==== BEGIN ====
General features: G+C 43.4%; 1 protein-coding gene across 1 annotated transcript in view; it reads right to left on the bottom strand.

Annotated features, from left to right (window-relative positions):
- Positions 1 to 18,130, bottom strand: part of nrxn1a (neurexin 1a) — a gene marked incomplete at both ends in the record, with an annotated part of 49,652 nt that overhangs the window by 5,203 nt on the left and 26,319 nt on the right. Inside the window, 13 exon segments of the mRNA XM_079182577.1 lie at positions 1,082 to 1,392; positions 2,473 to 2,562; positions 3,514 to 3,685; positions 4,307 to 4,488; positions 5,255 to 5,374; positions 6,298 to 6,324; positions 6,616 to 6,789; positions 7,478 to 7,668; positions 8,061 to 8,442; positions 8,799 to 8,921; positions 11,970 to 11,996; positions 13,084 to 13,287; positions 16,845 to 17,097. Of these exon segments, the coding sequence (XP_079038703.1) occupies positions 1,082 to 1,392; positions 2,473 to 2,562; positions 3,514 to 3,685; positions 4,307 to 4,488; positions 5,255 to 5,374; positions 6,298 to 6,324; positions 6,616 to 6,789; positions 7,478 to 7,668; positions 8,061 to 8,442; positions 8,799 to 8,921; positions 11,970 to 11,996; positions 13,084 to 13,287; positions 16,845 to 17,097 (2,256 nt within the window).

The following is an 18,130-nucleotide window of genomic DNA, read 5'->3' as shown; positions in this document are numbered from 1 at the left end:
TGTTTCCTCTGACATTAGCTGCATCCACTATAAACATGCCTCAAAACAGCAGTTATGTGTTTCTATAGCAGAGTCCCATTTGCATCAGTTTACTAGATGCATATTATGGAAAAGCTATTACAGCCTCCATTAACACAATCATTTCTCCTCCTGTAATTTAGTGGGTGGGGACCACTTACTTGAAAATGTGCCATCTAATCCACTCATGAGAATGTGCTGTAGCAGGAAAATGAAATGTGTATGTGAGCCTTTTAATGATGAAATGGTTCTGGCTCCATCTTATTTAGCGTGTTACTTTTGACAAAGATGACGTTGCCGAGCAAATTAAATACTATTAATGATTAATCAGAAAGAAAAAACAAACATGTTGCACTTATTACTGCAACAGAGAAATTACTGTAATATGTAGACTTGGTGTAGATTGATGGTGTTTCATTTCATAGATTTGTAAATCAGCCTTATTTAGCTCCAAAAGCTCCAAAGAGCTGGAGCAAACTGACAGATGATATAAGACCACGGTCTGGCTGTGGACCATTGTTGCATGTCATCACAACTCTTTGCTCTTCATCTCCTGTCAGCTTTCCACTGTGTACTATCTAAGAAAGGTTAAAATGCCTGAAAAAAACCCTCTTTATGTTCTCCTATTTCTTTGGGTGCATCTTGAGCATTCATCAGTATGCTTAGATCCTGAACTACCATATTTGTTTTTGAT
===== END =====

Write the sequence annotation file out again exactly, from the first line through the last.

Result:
General features: G+C 43.4%; 1 protein-coding gene across 1 annotated transcript in view; it reads right to left on the bottom strand.

Annotated features, from left to right (window-relative positions):
- Positions 1 to 18,130, bottom strand: part of nrxn1a (neurexin 1a) — a gene marked incomplete at both ends in the record, with an annotated part of 49,652 nt that overhangs the window by 5,203 nt on the left and 26,319 nt on the right. Inside the window, 13 exon segments of the mRNA XM_079182577.1 lie at positions 1,082 to 1,392; positions 2,473 to 2,562; positions 3,514 to 3,685; positions 4,307 to 4,488; positions 5,255 to 5,374; positions 6,298 to 6,324; positions 6,616 to 6,789; positions 7,478 to 7,668; positions 8,061 to 8,442; positions 8,799 to 8,921; positions 11,970 to 11,996; positions 13,084 to 13,287; positions 16,845 to 17,097. Of these exon segments, the coding sequence (XP_079038703.1) occupies positions 1,082 to 1,392; positions 2,473 to 2,562; positions 3,514 to 3,685; positions 4,307 to 4,488; positions 5,255 to 5,374; positions 6,298 to 6,324; positions 6,616 to 6,789; positions 7,478 to 7,668; positions 8,061 to 8,442; positions 8,799 to 8,921; positions 11,970 to 11,996; positions 13,084 to 13,287; positions 16,845 to 17,097 (2,256 nt within the window).

The following is an 18,130-nucleotide window of genomic DNA, read 5'->3' as shown; positions in this document are numbered from 1 at the left end:
TGTTTCCTCTGACATTAGCTGCATCCACTATAAACATGCCTCAAAACAGCAGTTATGTGTTTCTATAGCAGAGTCCCATTTGCATCAGTTTACTAGATGCATATTATGGAAAAGCTATTACAGCCTCCATTAACACAATCATTTCTCCTCCTGTAATTTAGTGGGTGGGGACCACTTACTTGAAAATGTGCCATCTAATCCACTCATGAGAATGTGCTGTAGCAGGAAAATGAAATGTGTATGTGAGCCTTTTAATGATGAAATGGTTCTGGCTCCATCTTATTTAGCGTGTTACTTTTGACAAAGATGACGTTGCCGAGCAAATTAAATACTATTAATGATTAATCAGAAAGAAAAAACAAACATGTTGCACTTATTACTGCAACAGAGAAATTACTGTAATATGTAGACTTGGTGTAGATTGATGGTGTTTCATTTCATAGATTTGTAAATCAGCCTTATTTAGCTCCAAAAGCTCCAAAGAGCTGGAGCAAACTGACAGATGATATAAGACCACGGTCTGGCTGTGGACCATTGTTGCATGTCATCACAACTCTTTGCTCTTCATCTCCTGTCAGCTTTCCACTGTGTACTATCTAAGAAAGGTTAAAATGCCTGAAAAAAACCCTCTTTATGTTCTCCTATTTCTTTGGGTGCATCTTGAGCATTCATCAGTATGCTTAGATCCTGAACTACCATATTTGTTTTTGAT